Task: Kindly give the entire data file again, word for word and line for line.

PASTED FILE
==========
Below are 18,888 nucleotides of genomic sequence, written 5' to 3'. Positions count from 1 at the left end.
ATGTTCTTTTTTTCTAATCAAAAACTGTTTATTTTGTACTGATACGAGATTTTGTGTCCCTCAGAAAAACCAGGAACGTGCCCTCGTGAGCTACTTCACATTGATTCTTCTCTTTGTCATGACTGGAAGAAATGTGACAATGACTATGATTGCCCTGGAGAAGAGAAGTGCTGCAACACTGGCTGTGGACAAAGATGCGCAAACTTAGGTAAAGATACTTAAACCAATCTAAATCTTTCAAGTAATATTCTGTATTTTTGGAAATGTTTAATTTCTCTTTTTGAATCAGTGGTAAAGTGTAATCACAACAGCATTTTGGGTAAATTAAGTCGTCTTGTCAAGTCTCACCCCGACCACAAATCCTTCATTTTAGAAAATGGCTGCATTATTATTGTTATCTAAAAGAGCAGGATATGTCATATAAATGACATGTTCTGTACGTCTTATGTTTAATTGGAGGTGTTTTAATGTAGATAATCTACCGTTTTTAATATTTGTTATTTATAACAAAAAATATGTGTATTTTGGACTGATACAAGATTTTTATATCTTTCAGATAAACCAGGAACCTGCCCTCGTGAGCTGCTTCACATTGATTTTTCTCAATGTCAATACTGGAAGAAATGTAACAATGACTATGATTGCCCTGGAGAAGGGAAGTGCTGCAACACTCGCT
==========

Below are 18,888 nucleotides of genomic sequence, written 5' to 3'. Positions count from 1 at the left end.
ATGTTCTTTTTTTCTAATCAAAAACTGTTTATTTTGTACTGATACGAGATTTTGTGTCCCTCAGAAAAACCAGGAACGTGCCCTCGTGAGCTACTTCACATTGATTCTTCTCTTTGTCATGACTGGAAGAAATGTGACAATGACTATGATTGCCCTGGAGAAGAGAAGTGCTGCAACACTGGCTGTGGACAAAGATGCGCAAACTTAGGTAAAGATACTTAAACCAATCTAAATCTTTCAAGTAATATTCTGTATTTTTGGAAATGTTTAATTTCTCTTTTTGAATCAGTGGTAAAGTGTAATCACAACAGCATTTTGGGTAAATTAAGTCGTCTTGTCAAGTCTCACCCCGACCACAAATCCTTCATTTTAGAAAATGGCTGCATTATTATTGTTATCTAAAAGAGCAGGATATGTCATATAAATGACATGTTCTGTACGTCTTATGTTTAATTGGAGGTGTTTTAATGTAGATAATCTACCGTTTTTAATATTTGTTATTTATAACAAAAAATATGTGTATTTTGGACTGATACAAGATTTTTATATCTTTCAGATAAACCAGGAACCTGCCCTCGTGAGCTGCTTCACATTGATTTTTCTCAATGTCAATACTGGAAGAAATGTAACAATGACTATGATTGCCCTGGAGAAGGGAAGTGCTGCAACACTCGCT